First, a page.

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Biography

Majed Halwani currently working as an Associate Research Scientist at Antimicrobial and Vaccine Development unit, King Saud bin Abdulaziz University for health sciences, Kingdom of Saudi Arabia - Riyadh

Abstract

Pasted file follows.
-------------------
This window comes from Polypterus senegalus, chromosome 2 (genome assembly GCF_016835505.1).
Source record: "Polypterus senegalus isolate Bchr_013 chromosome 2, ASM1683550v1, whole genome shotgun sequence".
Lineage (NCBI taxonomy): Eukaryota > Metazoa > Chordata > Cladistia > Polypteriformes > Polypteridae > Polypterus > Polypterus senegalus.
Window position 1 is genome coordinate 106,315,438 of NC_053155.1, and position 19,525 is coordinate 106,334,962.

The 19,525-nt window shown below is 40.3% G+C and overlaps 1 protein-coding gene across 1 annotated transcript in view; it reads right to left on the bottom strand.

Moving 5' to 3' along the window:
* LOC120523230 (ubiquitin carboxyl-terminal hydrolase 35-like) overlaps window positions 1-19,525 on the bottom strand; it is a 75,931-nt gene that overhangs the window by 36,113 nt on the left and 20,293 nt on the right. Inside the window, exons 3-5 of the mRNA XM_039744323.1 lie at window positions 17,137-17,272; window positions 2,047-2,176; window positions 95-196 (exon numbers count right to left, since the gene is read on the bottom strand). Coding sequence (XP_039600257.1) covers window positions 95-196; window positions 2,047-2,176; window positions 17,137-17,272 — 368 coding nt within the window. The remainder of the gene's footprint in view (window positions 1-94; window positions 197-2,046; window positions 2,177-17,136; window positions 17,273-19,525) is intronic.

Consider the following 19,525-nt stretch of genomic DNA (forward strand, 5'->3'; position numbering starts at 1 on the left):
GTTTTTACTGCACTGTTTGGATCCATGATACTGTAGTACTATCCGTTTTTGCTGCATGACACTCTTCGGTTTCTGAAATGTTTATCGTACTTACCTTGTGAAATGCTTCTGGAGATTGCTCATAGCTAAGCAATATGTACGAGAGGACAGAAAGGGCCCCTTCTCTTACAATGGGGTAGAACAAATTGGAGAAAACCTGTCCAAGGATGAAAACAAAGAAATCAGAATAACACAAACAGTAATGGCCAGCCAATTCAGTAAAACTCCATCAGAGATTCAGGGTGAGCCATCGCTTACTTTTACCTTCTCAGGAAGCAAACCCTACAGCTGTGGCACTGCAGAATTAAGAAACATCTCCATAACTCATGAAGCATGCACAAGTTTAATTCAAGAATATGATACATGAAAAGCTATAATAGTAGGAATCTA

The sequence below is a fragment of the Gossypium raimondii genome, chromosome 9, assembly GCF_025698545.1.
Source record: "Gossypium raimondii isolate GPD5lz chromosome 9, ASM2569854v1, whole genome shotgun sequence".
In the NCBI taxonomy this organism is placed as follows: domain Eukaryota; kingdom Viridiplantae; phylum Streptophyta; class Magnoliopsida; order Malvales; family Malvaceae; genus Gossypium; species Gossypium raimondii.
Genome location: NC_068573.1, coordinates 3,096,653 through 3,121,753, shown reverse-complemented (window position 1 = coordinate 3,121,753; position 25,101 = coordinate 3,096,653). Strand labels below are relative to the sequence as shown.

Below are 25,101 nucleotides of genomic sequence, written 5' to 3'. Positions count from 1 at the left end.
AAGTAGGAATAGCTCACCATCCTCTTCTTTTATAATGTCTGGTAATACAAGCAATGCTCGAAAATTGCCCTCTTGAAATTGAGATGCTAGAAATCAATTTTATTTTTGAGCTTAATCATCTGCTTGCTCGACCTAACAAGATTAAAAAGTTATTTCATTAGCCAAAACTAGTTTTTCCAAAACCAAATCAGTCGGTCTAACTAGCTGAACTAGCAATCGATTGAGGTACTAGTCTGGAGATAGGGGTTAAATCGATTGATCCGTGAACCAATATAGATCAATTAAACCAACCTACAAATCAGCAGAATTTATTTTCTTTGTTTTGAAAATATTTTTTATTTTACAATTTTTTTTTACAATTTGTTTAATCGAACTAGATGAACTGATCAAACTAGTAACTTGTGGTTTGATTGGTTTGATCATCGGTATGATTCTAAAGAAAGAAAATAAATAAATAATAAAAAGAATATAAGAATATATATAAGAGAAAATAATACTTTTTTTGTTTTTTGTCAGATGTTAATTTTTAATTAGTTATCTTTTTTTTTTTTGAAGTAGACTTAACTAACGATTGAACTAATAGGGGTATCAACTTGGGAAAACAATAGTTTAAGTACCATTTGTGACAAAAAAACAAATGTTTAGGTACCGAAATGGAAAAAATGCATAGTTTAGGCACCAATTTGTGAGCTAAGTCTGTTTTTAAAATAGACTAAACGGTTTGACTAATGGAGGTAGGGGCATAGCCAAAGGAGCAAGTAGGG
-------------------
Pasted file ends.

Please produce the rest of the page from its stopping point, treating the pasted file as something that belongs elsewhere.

Background: Associated pneumonia with antimicrobial resistant pathogens is a worldwide concern. New antimicrobial agents are sparse and such infections will become a major challenge. Liposomal formulations are of proven superiority in delivering drugs to end organs and have the ability to protect drugs from metabolites and other host's harsh materials and at the same time reduce toxicity. The goal of this study is to evaluate different neutral and negative liposomal-gentamicin formulations for their encapsulation efficiency, stability, and antibacterial activities. Method: Neutral liposomal-gentamicin (NLG), negative charged liposomal-gentamicin-1 (NELG-1) & negative charged liposomal-gentamicin-2 (NELG-2) were prepared by dehydration-rehydration method. The particles sizes in the formulations were measured by light scattering technique. Loaded gentamicin within different liposomal nanoparticles was measured by microbiological assay. Minimum inhibitory concentration (MIC), minimum bactericidal concentrations (MBC), and killing time curve were studied on several bacterial gram negative / positive strains. Liposomal formulations’ stability were studied within different biological conditions include plasma, sputum, and BAL at 37 ᵒC. Results: The encapsulation efficiency of gentamicin within NLG, NELG-1, and NELG-2 were 1.8%, 37.2% and .43.6% respectively. Formulations stability of each of NLG, NELG-1, and NELG-2 in presence of some of the biological fluids such as bronchial alveolar lavage (BAL), human plasma, and sputum were studied at 37ᵒC for 48 hours. NLG, NELG-1, and NELG-2 were kept interestingly amount of gentamicin among those biological fluids, but when exposed to human plasma their content of gentamicin were mild dropped down. Bacterial eradication of several planktonic pathogenic ATCC strains by NLG was 2-fold lower than free gentamicin, whereas NELG-1 and NELG-2 eradicated them as same as free gentamicin. The killing time curve values at 1, 2 and 4 time MIC for our formulations against P. aeruginosa were better than free gentamicin. Interestingly, NELG-2 reduced biofilm formation by 2-fold on day 2 better than NLG and NELG-1 compared to free gentamicin. Conclusion: All formulations exhibited a bactericidal effect able to eradicate bacterial strains at low concentration when compared to free gentamicin. On the other hand, these formulations exhibited improved killing time and anti-biofilm forming. Our endeavors are ongoing to examine theses formulations toxicity profile.